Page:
Eventually, even ordinary pleasures, like a good peach, no longer appealed to him.

Yet, what amazed me, and what I learned from his illness, was how much was still left after so much had been taken away.

I remember my brother learning to walk again, with a chair. After his liver transplant, once a day he would get up on legs that seemed too thin to bear him, arms pitched to the chair back. He’d push that chair down the Memphis hospital corridor towards the nursing station and then he’d sit down on the chair, rest, turn around and walk back again. He counted his steps and, each day, pressed a little farther.

Laurene got down on her knees and looked into his eyes.

“You can do this, Steve,” she said.  His eyes widened.  His lips pressed into each other.

He tried.  He always, always tried, and always with love at the core of that effort.  He was an intensely emotional man.

I realized during that terrifying time that Steve was not enduring the pain for himself.  He set destinations:  his son Reed’s graduation from high school, his daughter Erin’s trip to Kyoto, the launching of a boat he was building on which he planned to take his family around the world and where he hoped he and Laurene would someday retire.

Even ill, his taste, his discrimination and his judgment held.  He went through 67 nurses before finding kindred spirits and then he completely trusted the three who stayed with him to the end. Tracy. Arturo. Elham.

One time when Steve had contracted a tenacious pneumonia his doctor forbid everything — even ice.  We were in a standard I.C.U. unit.  Steve, who generally disliked cutting in line or dropping his own name, confessed that this once, he’d like to be treated a little specially.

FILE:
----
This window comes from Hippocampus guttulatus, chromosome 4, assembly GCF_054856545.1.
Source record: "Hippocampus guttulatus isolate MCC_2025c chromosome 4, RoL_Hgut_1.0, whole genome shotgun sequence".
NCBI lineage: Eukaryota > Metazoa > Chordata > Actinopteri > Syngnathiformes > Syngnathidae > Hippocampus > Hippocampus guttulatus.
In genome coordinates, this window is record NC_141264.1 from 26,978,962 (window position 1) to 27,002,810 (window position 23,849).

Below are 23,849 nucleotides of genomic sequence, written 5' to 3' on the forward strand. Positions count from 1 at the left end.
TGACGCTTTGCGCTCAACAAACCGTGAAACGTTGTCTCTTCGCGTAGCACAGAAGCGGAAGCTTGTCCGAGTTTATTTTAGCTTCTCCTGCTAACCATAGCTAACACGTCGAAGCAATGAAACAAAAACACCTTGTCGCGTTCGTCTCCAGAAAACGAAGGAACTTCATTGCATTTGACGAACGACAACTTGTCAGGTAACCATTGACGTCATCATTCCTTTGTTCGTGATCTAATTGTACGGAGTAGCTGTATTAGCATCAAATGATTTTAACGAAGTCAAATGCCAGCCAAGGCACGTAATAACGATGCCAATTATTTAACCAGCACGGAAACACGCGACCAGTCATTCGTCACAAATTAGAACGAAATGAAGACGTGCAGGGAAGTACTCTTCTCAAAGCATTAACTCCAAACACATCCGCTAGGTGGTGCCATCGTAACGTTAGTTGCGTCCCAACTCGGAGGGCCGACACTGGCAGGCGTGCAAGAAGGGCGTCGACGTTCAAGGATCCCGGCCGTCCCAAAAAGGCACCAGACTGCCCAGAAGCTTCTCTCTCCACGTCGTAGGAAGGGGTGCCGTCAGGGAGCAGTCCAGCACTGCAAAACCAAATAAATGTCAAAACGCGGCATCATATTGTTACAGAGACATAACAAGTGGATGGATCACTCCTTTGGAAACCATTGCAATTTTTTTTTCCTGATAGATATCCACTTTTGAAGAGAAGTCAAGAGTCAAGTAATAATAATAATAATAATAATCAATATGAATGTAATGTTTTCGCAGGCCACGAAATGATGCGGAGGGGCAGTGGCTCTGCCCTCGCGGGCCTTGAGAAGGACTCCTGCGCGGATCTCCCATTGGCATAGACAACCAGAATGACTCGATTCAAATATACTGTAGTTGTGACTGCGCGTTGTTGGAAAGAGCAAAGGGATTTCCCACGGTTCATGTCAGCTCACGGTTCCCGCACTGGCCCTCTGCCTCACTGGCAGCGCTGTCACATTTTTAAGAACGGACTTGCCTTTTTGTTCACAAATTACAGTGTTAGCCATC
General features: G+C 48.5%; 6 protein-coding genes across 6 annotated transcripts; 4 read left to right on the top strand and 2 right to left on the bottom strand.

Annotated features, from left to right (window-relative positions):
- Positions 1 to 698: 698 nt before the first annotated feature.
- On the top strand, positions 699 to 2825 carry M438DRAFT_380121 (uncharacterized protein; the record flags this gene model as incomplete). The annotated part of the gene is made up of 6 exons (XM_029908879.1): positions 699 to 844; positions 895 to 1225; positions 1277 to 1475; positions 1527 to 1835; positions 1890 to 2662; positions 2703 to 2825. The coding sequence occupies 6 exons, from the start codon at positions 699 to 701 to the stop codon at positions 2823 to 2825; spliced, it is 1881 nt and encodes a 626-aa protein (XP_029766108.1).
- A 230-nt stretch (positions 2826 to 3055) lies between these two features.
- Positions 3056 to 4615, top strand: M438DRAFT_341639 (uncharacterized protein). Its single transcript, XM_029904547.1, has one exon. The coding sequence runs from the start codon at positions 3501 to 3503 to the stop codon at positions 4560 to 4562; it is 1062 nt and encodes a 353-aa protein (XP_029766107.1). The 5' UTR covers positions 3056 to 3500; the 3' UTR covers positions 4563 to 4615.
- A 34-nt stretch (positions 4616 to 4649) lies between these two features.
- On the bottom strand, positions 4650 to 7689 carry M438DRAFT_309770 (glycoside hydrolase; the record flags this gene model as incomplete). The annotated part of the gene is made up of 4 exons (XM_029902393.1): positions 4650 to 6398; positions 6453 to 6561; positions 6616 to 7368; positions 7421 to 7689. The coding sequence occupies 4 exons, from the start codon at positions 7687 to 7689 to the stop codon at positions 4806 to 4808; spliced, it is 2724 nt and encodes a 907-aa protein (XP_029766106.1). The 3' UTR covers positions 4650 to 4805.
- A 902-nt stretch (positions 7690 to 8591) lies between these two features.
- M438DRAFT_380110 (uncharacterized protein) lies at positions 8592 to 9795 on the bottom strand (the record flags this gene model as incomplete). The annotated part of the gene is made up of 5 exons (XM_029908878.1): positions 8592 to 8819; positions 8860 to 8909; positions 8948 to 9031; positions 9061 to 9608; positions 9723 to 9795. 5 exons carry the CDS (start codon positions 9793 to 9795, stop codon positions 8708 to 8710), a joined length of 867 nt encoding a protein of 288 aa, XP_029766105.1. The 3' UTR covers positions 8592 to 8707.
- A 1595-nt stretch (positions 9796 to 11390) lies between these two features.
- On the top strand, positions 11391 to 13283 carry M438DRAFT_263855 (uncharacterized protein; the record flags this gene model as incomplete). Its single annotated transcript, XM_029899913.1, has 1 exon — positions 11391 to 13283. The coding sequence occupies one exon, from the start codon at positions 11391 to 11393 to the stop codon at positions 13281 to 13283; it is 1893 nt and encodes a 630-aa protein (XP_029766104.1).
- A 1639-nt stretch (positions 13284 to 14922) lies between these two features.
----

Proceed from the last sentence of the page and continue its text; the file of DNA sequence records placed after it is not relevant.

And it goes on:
I told him:  Steve, this is special treatment.

He leaned over to me, and said: “I want it to be a little more special.”

Intubated, when he couldn’t talk, he asked for a notepad.  He sketched devices to hold an iPad in a hospital bed.  He designed new fluid monitors and x-ray equipment.  He redrew that not-quite-special-enough hospital unit.  And every time his wife walked into the room, I watched his smile remake itself on his face.

None of us knows for certain how long we’ll be here. On Steve’s better days, even in the last year, he embarked upon projects and elicited promises from his friends at Apple to finish them.  Some boat builders in the Netherlands have a gorgeous stainless steel hull ready to be covered with the finishing wood.  His three daughters remain unmarried and he’d wanted to walk them down the aisle as he’d walked me the day of my wedding.

We all — in the end — die in medias res.  In the middle of a story.  Of many stories.

I suppose it’s not quite accurate to call the death of someone who lived with cancer for years unexpected, but Steve’s death was unexpected for us.

What I learned from my brother’s death was that character is essential:  What he was, was how he died.

Tuesday morning, he called me to ask me to hurry up to Palo Alto.  His tone was affectionate, dear, loving, but like someone whose luggage was already strapped onto the vehicle, who was already on the beginning of his journey, even as he was sorry, truly deeply sorry, to be leaving us.

He started his farewell and I stopped him.  I said, “Wait.  I’m coming. I’m in a taxi to the airport.  I’ll be there.”

“I’m telling you now because I’m afraid you won’t make it on time, honey.”

When I arrived, he and his Laurene were joking together like partners who’d lived and worked together every day of their lives.  He looked into his children’s eyes as if he couldn’t unlock his gaze.

Until about 2 in the afternoon, his wife could rouse him, to talk to his friends from Apple.